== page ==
Walking By The Sutton Clock Tower in Bedford New York

I have been posting the highlights of my social distancing walks.  Much to my surprise and delight the comments have been many.  I was told that the clock was built for the owner of Macy’s daughter to remind her of New York City. When I posted this photo, the comments got me thinking that I need a refresher on the history of The Sutton Clock Tower. With a little help form google this is what I found.


At the comer of Guard Hill and Succabone Roads stands a tall, handsome brick tower which is a landmark and a source of joy and some amusement to the townspeople. This is the famous Sutton Clock Tower, and this is the story behind it.

In the late 1880s when the Sutton family moved to their country home in Bedford, Mrs. Sutton was homesick for New York City. Among other things, she missed the sound of the city’s church bells. Thereupon Mr. Sutton installed in his barn a huge clock, an E. Howard time and strike model with a 550-pound bell.

After Mrs. Sutton’s death, the property was sold. The barn was dismantled but the clock and bell were rescued and in 1939 a group of neighbors raised $3000 to build a tower to house the clock. They then donated the tower to the Town of Bedford. Since 1985, the Historical Society has leased the tower and maintains the clock. A small group of neighbors, known as the Clock Winders, takes turns winding the clock, which is accurate to this day as the chimes ring the hours across the surrounding fields and meadows.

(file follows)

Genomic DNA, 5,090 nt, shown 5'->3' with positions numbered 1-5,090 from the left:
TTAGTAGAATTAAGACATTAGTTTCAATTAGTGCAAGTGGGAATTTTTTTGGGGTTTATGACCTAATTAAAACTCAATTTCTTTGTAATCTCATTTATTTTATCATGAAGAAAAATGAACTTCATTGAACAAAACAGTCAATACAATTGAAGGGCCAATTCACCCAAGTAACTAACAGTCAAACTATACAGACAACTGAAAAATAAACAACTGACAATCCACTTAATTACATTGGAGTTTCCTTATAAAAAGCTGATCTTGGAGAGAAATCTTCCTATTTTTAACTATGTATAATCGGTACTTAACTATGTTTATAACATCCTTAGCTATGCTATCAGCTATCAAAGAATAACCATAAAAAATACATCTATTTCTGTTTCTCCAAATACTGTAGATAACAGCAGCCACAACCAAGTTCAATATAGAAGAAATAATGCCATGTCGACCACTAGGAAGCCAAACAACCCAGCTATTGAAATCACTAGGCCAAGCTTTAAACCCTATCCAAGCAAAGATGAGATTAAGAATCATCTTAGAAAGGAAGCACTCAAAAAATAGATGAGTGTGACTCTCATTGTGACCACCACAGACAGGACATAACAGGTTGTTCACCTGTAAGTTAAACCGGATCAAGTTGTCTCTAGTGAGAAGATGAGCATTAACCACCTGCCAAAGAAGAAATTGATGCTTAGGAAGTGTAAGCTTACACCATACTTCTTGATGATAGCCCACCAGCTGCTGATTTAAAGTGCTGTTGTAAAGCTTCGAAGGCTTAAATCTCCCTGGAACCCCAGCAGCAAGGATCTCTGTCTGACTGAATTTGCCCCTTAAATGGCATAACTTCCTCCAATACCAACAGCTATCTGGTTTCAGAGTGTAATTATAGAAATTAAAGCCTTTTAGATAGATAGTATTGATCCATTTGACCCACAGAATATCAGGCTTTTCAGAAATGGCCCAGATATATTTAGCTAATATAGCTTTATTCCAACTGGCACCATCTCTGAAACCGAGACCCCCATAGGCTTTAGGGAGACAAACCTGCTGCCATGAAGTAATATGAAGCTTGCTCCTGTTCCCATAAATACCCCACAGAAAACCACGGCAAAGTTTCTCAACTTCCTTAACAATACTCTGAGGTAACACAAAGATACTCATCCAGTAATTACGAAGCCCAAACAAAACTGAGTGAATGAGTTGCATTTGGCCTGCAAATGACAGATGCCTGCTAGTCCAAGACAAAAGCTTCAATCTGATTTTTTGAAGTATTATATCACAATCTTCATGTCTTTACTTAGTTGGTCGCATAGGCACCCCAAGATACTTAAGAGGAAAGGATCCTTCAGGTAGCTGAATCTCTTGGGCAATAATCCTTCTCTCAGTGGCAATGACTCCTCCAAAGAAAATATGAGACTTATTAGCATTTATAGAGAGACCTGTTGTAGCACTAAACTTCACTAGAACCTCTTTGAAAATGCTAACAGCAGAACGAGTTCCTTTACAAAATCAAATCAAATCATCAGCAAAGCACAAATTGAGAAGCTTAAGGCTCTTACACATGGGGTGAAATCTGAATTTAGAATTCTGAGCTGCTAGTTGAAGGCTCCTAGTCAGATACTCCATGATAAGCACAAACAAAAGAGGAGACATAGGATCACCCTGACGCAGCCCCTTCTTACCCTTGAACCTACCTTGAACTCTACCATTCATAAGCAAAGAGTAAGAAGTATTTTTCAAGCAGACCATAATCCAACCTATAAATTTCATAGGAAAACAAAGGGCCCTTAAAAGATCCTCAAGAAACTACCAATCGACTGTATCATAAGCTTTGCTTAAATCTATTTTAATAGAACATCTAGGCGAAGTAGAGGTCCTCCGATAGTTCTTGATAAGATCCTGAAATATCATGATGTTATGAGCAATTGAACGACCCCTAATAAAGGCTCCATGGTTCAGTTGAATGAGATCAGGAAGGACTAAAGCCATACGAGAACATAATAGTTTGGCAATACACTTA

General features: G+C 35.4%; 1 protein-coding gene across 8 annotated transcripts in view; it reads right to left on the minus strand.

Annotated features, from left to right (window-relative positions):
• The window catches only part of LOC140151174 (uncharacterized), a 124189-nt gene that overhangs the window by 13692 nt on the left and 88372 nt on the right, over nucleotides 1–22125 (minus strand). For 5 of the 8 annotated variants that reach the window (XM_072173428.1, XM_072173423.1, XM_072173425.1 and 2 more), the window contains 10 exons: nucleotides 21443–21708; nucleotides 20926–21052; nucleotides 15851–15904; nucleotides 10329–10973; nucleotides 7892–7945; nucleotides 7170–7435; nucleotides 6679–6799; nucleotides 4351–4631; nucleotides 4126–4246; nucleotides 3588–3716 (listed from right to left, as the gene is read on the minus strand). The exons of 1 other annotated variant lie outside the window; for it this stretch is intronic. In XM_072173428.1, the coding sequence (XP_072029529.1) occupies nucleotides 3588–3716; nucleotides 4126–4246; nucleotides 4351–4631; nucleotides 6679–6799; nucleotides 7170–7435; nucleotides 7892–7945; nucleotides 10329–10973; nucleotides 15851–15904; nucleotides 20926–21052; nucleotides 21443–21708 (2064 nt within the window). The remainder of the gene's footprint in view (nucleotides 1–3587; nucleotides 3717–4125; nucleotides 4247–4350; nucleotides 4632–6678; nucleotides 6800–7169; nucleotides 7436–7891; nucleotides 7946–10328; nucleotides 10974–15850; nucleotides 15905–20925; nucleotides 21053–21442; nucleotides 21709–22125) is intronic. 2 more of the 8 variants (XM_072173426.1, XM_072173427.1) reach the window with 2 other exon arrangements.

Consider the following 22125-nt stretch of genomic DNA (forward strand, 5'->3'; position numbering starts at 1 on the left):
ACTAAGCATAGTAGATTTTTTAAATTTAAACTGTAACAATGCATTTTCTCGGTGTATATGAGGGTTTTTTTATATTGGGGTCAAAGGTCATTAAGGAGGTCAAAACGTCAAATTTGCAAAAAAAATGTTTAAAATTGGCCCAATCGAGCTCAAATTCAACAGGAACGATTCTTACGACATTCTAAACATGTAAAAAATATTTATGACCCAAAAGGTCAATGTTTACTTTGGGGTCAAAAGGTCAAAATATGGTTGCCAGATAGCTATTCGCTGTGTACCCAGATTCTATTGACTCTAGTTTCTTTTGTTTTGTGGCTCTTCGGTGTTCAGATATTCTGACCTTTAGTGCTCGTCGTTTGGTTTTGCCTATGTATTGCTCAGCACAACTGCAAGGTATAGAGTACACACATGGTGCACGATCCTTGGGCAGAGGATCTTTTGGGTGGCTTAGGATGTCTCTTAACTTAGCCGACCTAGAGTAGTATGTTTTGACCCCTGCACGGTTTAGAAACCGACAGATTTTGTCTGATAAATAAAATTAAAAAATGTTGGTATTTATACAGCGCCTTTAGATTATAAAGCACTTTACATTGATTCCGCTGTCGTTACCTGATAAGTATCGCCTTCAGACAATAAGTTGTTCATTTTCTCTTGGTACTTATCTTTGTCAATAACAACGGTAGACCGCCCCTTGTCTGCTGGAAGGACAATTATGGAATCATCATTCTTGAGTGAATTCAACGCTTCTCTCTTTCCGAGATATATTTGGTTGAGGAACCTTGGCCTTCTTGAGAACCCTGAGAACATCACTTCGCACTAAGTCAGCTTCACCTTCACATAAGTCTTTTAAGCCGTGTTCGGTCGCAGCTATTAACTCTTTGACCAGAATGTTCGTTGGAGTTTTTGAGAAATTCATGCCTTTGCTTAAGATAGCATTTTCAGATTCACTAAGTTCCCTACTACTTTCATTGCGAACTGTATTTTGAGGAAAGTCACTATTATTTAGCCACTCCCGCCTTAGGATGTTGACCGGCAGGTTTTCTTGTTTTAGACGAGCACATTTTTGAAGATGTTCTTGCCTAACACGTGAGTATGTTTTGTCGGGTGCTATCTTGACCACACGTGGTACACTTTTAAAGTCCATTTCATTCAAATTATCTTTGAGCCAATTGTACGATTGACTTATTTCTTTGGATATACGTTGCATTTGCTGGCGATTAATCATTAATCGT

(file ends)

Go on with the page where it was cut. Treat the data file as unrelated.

Saving time… The New York Times article that appeared on April 25, 1982

 Dennis Dix of Bedford will climb the ladder to the 19th-century clockworks in the Sutton Clock Tower. Holding a flashlight, he will pull a pin on a dial, disengaging the gears, and with one revolution of the dial, he will move the hands on the wooden clockfaces forward the requisite one hour.

”It’s much easier in October, when we turn the clock back,” said Mr. Dix, the coordinator of the Clock Crankers Clutch, a group of neighborhood volunteers who wind the tower clock each week. ”Then I just drive by and stop the pendulum for an hour.” The bob on the pendulum is conveniently located on the ground floor of the 35-foot brick tower.

Despite appearances, time does not stand still in this rural section of Bedford where dusty dirt roads wind past horse farms, Victorian mansions, mock-Tudor and Georgian manor houses, pre-Revolutionary War farmhouses, hilltop estates and gingerbread gatehouses. This pendulum clock that chimes each hour seems out of place at the intersection of Guard Hill and Succabone Road – two dirt lanes within earshot of the roaring traffic on Route 684. But the clock and chime have been a Bedford tradition for more than a hundred years, since James Sutton installed them in the cupola of his barn to please a wife who was homesick for the sounds of New York City. In 1939, the clock was moved to its present home in the Clock Tower.

The timepiece would have run down long ago without the neighborhood men who took on the task of winding the clock each week. The current clock winders include Joseph DiMicco, cranking his way through January and July; Peter Coupland, winding in February and August; Larry Kennedy, hoisting those weights in March and September; Dick O’Leary and his son Paul, winching their way through April and October; Dick Pearl, reeling through May and November, and Jack Burke, circumrotating in July and December. Then the cycle begins again.